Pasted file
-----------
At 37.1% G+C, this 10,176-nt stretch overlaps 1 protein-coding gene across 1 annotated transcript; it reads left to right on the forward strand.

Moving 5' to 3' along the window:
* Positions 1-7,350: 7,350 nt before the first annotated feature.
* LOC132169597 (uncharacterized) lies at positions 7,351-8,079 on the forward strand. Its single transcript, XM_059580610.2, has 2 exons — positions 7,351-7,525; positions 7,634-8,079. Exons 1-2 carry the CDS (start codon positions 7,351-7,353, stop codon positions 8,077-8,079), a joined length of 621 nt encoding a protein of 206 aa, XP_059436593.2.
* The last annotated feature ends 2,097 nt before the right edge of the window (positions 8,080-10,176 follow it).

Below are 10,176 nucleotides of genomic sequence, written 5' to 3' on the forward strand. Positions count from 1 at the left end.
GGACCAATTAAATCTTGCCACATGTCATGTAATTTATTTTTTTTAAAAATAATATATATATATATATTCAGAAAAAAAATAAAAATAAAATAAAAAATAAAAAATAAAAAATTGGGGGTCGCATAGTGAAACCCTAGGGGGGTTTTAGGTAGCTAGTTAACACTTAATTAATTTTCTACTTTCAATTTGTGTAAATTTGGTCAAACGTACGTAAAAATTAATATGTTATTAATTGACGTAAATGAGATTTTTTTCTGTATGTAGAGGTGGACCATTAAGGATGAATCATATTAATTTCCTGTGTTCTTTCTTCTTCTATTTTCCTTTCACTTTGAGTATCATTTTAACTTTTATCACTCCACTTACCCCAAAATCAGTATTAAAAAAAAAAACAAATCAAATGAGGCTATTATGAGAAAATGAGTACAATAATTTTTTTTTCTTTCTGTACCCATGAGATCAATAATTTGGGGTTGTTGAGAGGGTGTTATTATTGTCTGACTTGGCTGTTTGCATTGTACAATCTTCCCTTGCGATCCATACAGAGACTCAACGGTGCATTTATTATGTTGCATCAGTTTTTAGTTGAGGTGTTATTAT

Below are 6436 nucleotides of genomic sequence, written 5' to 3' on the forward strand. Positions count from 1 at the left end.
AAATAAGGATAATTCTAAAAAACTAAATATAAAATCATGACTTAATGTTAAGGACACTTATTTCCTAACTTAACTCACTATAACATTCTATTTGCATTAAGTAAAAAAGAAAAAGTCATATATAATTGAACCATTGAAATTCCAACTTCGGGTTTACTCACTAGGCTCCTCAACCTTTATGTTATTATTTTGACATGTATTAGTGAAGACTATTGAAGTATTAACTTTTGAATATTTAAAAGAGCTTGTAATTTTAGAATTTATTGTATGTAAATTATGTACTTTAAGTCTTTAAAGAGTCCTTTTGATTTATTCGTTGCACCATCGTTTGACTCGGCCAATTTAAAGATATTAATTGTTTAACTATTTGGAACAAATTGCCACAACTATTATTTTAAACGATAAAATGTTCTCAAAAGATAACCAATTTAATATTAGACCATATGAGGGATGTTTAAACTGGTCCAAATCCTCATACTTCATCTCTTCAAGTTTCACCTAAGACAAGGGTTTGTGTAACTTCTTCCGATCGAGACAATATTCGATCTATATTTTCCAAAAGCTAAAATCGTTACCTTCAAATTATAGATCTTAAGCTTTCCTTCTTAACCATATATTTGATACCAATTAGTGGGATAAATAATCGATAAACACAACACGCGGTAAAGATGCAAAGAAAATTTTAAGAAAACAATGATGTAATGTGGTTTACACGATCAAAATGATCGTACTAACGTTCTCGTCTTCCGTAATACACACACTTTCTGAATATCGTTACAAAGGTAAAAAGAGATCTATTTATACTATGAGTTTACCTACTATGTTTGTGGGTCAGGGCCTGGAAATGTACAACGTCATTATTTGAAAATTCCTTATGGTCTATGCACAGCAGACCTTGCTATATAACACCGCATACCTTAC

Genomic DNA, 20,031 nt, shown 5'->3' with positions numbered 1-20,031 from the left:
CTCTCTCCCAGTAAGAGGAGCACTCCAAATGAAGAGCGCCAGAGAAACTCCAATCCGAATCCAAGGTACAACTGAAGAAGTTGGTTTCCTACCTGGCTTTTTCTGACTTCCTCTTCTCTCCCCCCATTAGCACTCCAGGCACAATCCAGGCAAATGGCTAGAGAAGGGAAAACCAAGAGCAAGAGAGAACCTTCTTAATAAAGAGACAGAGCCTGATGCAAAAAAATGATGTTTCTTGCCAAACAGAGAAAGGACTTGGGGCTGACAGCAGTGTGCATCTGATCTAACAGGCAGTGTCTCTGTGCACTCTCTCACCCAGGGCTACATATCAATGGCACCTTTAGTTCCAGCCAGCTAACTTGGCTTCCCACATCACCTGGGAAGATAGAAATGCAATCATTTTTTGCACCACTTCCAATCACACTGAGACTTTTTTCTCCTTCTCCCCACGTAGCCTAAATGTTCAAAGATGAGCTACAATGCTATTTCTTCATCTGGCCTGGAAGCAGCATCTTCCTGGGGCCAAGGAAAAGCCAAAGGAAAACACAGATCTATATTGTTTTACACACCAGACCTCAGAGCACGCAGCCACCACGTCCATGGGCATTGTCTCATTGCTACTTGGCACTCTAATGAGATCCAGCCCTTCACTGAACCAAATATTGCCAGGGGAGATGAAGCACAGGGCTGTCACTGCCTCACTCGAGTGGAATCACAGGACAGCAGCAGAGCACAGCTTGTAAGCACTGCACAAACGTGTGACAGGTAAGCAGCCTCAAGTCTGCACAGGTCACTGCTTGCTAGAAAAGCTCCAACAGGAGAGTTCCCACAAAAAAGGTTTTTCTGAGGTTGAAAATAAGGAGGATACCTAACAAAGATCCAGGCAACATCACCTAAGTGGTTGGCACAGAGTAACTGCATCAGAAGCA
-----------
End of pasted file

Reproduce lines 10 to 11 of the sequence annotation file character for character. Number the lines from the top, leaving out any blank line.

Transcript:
Genomic DNA, 20,031 nt, shown 5'->3' with positions numbered 1-20,031 from the left:
CTCTCTCCCAGTAAGAGGAGCACTCCAAATGAAGAGCGCCAGAGAAACTCCAATCCGAATCCAAGGTACAACTGAAGAAGTTGGTTTCCTACCTGGCTTTTTCTGACTTCCTCTTCTCTCCCCCCATTAGCACTCCAGGCACAATCCAGGCAAATGGCTAGAGAAGGGAAAACCAAGAGCAAGAGAGAACCTTCTTAATAAAGAGACAGAGCCTGATGCAAAAAAATGATGTTTCTTGCCAAACAGAGAAAGGACTTGGGGCTGACAGCAGTGTGCATCTGATCTAACAGGCAGTGTCTCTGTGCACTCTCTCACCCAGGGCTACATATCAATGGCACCTTTAGTTCCAGCCAGCTAACTTGGCTTCCCACATCACCTGGGAAGATAGAAATGCAATCATTTTTTGCACCACTTCCAATCACACTGAGACTTTTTTCTCCTTCTCCCCACGTAGCCTAAATGTTCAAAGATGAGCTACAATGCTATTTCTTCATCTGGCCTGGAAGCAGCATCTTCCTGGGGCCAAGGAAAAGCCAAAGGAAAACACAGATCTATATTGTTTTACACACCAGACCTCAGAGCACGCAGCCACCACGTCCATGGGCATTGTCTCATTGCTACTTGGCACTCTAATGAGATCCAGCCCTTCACTGAACCAAATATTGCCAGGGGAGATGAAGCACAGGGCTGTCACTGCCTCACTCGAGTGGAATCACAGGACAGCAGCAGAGCACAGCTTGTAAGCACTGCACAAACGTGTGACAGGTAAGCAGCCTCAAGTCTGCACAGGTCACTGCTTGCTAGAAAAGCTCCAACAGGAGAGTTCCCACAAAAAAGGTTTTTCTGAGGTTGAAAATAAGGAGGATACCTAACAAAGATCCAGGCAACATCACCTAAGTGGTTGGCACAGAGTAACTGCATCAGAAGCA